Fascism in Nazi Germany Documents Extra Credit Document 1 Source: Michael Berenbaum, The World Must Know: The History of the Holocaust as Told in the United States Holocaust Memorial Museum, Little, Brown and Co.
. . . On the night of May 10, 1933, thousands of Nazi students, along with many professors, stormed universities, libraries, and bookstores in thirty cities throughout Germany. They removed hundreds of thousands of books and cast them onto bonfires. In Berlin alone, more than twenty thousand books were burned. The book burnings were part of a calculated effort to “purify” German culture. Since April 12, the Nazi German Student Association had been purging libraries, working from lists of books deemed “un-German.” The authors of some of the books were Jews, but most were not. . . .
According to Michael Berenbaum, what was one way the Nazi Party attempted to control the thoughts of the German people?
Document 2 Source: Chartock and Spencer eds., Can It Happen Again?, Black Dog & Leventhal
. . . The Hitler Youth movement was formed for the express purpose of creating loyal subjects to the state. By 1935, over three million boys and girls aged 10 and older were enrolled. “We were born to die for Germany” was one of their popular slogans. In addition to a strenuous physical fitness program, they received training in the use of weapons and heard lectures on Nazi ideology.
According to the editors of Can It Happen Again?, what was one method used by the Nazi Party to influence the thinking of the young people of Germany?
Document 3 Source: Horst Krüger, A Crack in The Wall: Growing Up Under Hitler, Ruth Hein,
In this excerpt Horst Krüger, a German author and prisoner of war, describes his reaction to reading a
newspaper account of Hitler’s death. He is reflecting on the state of the press while Hitler was in power.
. . . When I first began to read the newspapers, he was already in power. I knew nothing but a subservient [obedient], bellicose [hostile], boastful press. I always felt it was a proven fact that Hitler had also conquered and occupied the German language, and my parents had always told me, “What you read in the papers isn’t true, but you musn’t say so. Outside, you must always act as if you believe everything.” The German language and lies had become one and the same thing to me. Home was the only place where you could speak the truth. What you read in the papers was always a lie, but you weren’t allowed to say so. And now I was holding a newspaper that was in German and that did not lie. How was it possible? How could language and truth coincide? How did it happen that you could believe something you saw in print? It was the first free German paper of my life. . . .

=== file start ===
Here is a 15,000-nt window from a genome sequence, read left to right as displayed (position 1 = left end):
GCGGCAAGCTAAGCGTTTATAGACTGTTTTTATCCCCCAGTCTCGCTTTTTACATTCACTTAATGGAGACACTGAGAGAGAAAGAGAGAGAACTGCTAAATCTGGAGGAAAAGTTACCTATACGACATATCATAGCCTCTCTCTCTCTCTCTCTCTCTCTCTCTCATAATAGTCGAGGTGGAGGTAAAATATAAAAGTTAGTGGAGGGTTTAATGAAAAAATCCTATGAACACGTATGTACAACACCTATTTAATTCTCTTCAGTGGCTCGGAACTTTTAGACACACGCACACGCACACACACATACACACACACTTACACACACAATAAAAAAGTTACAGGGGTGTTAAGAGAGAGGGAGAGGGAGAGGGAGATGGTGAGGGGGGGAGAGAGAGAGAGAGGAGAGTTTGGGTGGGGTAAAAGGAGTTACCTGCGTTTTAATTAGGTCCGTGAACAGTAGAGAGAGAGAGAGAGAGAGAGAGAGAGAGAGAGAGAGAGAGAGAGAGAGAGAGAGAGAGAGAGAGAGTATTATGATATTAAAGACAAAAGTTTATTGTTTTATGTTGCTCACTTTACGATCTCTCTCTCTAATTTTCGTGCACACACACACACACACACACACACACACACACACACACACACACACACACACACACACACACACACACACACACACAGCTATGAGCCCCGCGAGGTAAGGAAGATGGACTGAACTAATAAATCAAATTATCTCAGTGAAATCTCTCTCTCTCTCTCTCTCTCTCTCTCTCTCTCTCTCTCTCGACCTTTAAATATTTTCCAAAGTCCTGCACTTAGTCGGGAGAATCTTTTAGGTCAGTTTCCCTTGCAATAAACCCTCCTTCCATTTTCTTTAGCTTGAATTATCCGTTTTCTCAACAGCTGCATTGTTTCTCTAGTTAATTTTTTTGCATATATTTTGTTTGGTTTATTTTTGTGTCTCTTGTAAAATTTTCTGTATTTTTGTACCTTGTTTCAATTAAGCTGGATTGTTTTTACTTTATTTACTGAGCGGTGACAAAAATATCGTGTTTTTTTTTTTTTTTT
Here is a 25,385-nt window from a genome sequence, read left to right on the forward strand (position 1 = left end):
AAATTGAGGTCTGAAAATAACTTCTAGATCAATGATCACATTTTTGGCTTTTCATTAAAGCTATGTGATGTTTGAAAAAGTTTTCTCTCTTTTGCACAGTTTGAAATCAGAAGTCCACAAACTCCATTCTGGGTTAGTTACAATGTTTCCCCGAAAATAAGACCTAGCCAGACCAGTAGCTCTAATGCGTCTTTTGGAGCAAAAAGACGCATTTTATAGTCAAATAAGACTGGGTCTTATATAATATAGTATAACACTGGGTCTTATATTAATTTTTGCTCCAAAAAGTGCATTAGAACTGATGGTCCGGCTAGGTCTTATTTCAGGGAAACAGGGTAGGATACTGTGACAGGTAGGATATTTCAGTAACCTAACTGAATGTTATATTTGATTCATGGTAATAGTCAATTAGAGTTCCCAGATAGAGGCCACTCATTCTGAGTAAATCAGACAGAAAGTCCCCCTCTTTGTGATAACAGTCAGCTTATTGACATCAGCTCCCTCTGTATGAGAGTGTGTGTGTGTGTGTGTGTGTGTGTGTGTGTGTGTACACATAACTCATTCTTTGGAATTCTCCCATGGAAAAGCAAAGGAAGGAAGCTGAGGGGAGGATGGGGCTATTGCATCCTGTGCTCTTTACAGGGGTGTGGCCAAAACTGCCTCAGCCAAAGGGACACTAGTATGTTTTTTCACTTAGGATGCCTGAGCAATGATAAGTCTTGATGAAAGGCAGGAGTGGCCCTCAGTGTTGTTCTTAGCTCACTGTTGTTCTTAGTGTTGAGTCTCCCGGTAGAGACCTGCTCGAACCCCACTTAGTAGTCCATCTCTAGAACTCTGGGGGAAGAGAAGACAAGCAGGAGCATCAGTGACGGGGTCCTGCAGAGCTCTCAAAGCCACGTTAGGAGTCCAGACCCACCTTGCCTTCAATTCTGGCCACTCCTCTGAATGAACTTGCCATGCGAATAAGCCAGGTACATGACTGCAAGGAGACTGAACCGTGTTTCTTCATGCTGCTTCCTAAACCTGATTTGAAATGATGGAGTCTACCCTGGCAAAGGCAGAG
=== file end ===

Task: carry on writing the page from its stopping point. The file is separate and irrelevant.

According to Horst Krüger, what was one impact of the Nazi government on German society?
Document 4 -- from “Life in the Third Reich” by Hannah Vogt,
Still more pernicious was the way in which an ever increasing number of people were tortured or executed without trial or sentence for no worse crime than unorthodox opinions or "impurity of race." This development took place before the eyes of the entire German people. What, then, of concentration camps? When they were established, people might have believed in good faith that they were needed for the "restoration of public order and security," to quote Article 48 of the Constitution. However, when the Nazis had firm control of all effective power--the police, the armed forces, the civil service--after all political opponents had totally disappeared from public life, after elections had "proved" that 98 percent of the people favored Hitler--why were concentration camps still kept up? Why were they even increased in number?
. . .It was not due to either negligence or accident that concentration camps continued to exist past the time when people no longer had any reason to fear the "Red danger." They formed a well¬ calculated part of the system. To quote Hitler:
Terrorism is an effective political tool. I shall not deprive myself of it merely because these simple-minded bourgeois "softies" take offense. These so-called atrocities render it unnecessary for me to conduct hundreds of thousands of individual raids against mutinous and dissatisfied people. People will think twice before opposing us, if they know what awaits them in the camps.
Why were people in the Third Reich being tortured and executed?
Why did the Nazis establish the concentration camps?
How did the Nazis prove they had massive support? Document 5 Excerpt from Restless Days: A German Girl's Autobiography (1935)
Hitler stood unmoved...The audience was breathless under his spell. This man expressed their thoughts, their feelings, their hopes; a new prophet had arisen- many saw in him already another Christ, who predicted the end of their sufferings and had the power to lead them into the promised land of they were only prepared to follow him. Every word he said was true. They had won the war-yes. Been deprived of the reward for their heroism by a number of traitors-yes. Had suffered incessantly ever since-yes. Been enslaved, suppressed, exploited-yes, yes, yes. But the day had arrived when they would free and revenge themselves.
Provide one example that illustrates Hitler’s control over the people of Germany.
According to the document, to who do the people of Germany compare Hitler to?